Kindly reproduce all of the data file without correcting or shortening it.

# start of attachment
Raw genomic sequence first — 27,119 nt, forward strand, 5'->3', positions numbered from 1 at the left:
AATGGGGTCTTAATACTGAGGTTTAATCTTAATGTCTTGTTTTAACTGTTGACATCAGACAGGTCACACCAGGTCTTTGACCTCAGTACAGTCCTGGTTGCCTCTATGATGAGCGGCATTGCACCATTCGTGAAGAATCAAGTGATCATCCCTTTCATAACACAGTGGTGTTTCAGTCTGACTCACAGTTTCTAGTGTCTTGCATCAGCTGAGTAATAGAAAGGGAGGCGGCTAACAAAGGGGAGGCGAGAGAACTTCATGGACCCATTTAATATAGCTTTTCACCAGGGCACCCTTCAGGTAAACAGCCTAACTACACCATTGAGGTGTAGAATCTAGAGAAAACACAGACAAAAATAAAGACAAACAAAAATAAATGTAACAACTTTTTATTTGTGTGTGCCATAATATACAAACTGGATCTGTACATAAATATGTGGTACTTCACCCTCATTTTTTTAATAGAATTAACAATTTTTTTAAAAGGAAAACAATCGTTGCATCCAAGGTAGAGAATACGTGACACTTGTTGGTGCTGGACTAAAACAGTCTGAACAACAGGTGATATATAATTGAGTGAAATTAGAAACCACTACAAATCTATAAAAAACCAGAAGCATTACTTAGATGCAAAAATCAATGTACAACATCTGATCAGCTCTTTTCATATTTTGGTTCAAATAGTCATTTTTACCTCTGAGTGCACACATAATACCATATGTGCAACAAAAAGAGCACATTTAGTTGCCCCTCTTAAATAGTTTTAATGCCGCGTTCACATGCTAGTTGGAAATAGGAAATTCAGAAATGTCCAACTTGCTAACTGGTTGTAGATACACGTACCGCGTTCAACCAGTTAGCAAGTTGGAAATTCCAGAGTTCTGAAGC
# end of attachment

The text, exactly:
Raw genomic sequence first — 27,119 nt, forward strand, 5'->3', positions numbered from 1 at the left:
AATGGGGTCTTAATACTGAGGTTTAATCTTAATGTCTTGTTTTAACTGTTGACATCAGACAGGTCACACCAGGTCTTTGACCTCAGTACAGTCCTGGTTGCCTCTATGATGAGCGGCATTGCACCATTCGTGAAGAATCAAGTGATCATCCCTTTCATAACACAGTGGTGTTTCAGTCTGACTCACAGTTTCTAGTGTCTTGCATCAGCTGAGTAATAGAAAGGGAGGCGGCTAACAAAGGGGAGGCGAGAGAACTTCATGGACCCATTTAATATAGCTTTTCACCAGGGCACCCTTCAGGTAAACAGCCTAACTACACCATTGAGGTGTAGAATCTAGAGAAAACACAGACAAAAATAAAGACAAACAAAAATAAATGTAACAACTTTTTATTTGTGTGTGCCATAATATACAAACTGGATCTGTACATAAATATGTGGTACTTCACCCTCATTTTTTTAATAGAATTAACAATTTTTTTAAAAGGAAAACAATCGTTGCATCCAAGGTAGAGAATACGTGACACTTGTTGGTGCTGGACTAAAACAGTCTGAACAACAGGTGATATATAATTGAGTGAAATTAGAAACCACTACAAATCTATAAAAAACCAGAAGCATTACTTAGATGCAAAAATCAATGTACAACATCTGATCAGCTCTTTTCATATTTTGGTTCAAATAGTCATTTTTACCTCTGAGTGCACACATAATACCATATGTGCAACAAAAAGAGCACATTTAGTTGCCCCTCTTAAATAGTTTTAATGCCGCGTTCACATGCTAGTTGGAAATAGGAAATTCAGAAATGTCCAACTTGCTAACTGGTTGTAGATACACGTACCGCGTTCAACCAGTTAGCAAGTTGGAAATTCCAGAGTTCTGAAGC